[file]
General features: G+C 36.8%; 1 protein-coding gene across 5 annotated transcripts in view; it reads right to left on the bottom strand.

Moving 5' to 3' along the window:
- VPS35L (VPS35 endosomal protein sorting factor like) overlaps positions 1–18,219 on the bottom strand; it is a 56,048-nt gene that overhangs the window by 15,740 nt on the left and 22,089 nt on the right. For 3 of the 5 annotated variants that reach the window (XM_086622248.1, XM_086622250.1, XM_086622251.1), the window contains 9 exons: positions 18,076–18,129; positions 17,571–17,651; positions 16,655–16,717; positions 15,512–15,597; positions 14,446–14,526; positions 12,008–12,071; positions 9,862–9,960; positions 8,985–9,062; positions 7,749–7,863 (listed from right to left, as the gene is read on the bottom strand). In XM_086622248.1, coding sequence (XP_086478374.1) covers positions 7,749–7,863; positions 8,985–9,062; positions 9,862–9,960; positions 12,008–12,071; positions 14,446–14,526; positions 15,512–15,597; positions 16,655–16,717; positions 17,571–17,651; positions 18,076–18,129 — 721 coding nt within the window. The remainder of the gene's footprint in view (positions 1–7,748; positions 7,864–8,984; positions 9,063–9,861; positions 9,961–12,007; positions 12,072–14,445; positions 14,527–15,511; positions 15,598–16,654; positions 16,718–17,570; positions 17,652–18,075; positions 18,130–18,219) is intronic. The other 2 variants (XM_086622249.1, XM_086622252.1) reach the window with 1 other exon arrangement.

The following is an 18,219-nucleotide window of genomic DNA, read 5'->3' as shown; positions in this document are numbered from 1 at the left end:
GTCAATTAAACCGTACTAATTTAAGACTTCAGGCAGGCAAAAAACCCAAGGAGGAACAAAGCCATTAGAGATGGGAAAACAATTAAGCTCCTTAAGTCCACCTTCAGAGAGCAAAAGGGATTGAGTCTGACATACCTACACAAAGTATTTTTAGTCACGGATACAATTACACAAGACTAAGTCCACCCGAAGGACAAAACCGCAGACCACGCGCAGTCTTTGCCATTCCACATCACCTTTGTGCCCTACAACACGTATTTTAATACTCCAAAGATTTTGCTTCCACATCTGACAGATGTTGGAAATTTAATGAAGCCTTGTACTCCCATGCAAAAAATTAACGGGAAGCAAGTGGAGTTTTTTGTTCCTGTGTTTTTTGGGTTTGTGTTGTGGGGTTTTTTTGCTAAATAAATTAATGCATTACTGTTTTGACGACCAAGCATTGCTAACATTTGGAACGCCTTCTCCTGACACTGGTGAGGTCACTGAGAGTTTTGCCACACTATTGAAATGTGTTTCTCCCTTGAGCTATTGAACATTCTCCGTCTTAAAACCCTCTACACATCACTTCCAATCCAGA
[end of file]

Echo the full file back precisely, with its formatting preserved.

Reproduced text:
General features: G+C 36.8%; 1 protein-coding gene across 5 annotated transcripts in view; it reads right to left on the bottom strand.

Moving 5' to 3' along the window:
- VPS35L (VPS35 endosomal protein sorting factor like) overlaps positions 1–18,219 on the bottom strand; it is a 56,048-nt gene that overhangs the window by 15,740 nt on the left and 22,089 nt on the right. For 3 of the 5 annotated variants that reach the window (XM_086622248.1, XM_086622250.1, XM_086622251.1), the window contains 9 exons: positions 18,076–18,129; positions 17,571–17,651; positions 16,655–16,717; positions 15,512–15,597; positions 14,446–14,526; positions 12,008–12,071; positions 9,862–9,960; positions 8,985–9,062; positions 7,749–7,863 (listed from right to left, as the gene is read on the bottom strand). In XM_086622248.1, coding sequence (XP_086478374.1) covers positions 7,749–7,863; positions 8,985–9,062; positions 9,862–9,960; positions 12,008–12,071; positions 14,446–14,526; positions 15,512–15,597; positions 16,655–16,717; positions 17,571–17,651; positions 18,076–18,129 — 721 coding nt within the window. The remainder of the gene's footprint in view (positions 1–7,748; positions 7,864–8,984; positions 9,063–9,861; positions 9,961–12,007; positions 12,072–14,445; positions 14,527–15,511; positions 15,598–16,654; positions 16,718–17,570; positions 17,652–18,075; positions 18,130–18,219) is intronic. The other 2 variants (XM_086622249.1, XM_086622252.1) reach the window with 1 other exon arrangement.

The following is an 18,219-nucleotide window of genomic DNA, read 5'->3' as shown; positions in this document are numbered from 1 at the left end:
GTCAATTAAACCGTACTAATTTAAGACTTCAGGCAGGCAAAAAACCCAAGGAGGAACAAAGCCATTAGAGATGGGAAAACAATTAAGCTCCTTAAGTCCACCTTCAGAGAGCAAAAGGGATTGAGTCTGACATACCTACACAAAGTATTTTTAGTCACGGATACAATTACACAAGACTAAGTCCACCCGAAGGACAAAACCGCAGACCACGCGCAGTCTTTGCCATTCCACATCACCTTTGTGCCCTACAACACGTATTTTAATACTCCAAAGATTTTGCTTCCACATCTGACAGATGTTGGAAATTTAATGAAGCCTTGTACTCCCATGCAAAAAATTAACGGGAAGCAAGTGGAGTTTTTTGTTCCTGTGTTTTTTGGGTTTGTGTTGTGGGGTTTTTTTGCTAAATAAATTAATGCATTACTGTTTTGACGACCAAGCATTGCTAACATTTGGAACGCCTTCTCCTGACACTGGTGAGGTCACTGAGAGTTTTGCCACACTATTGAAATGTGTTTCTCCCTTGAGCTATTGAACATTCTCCGTCTTAAAACCCTCTACACATCACTTCCAATCCAGA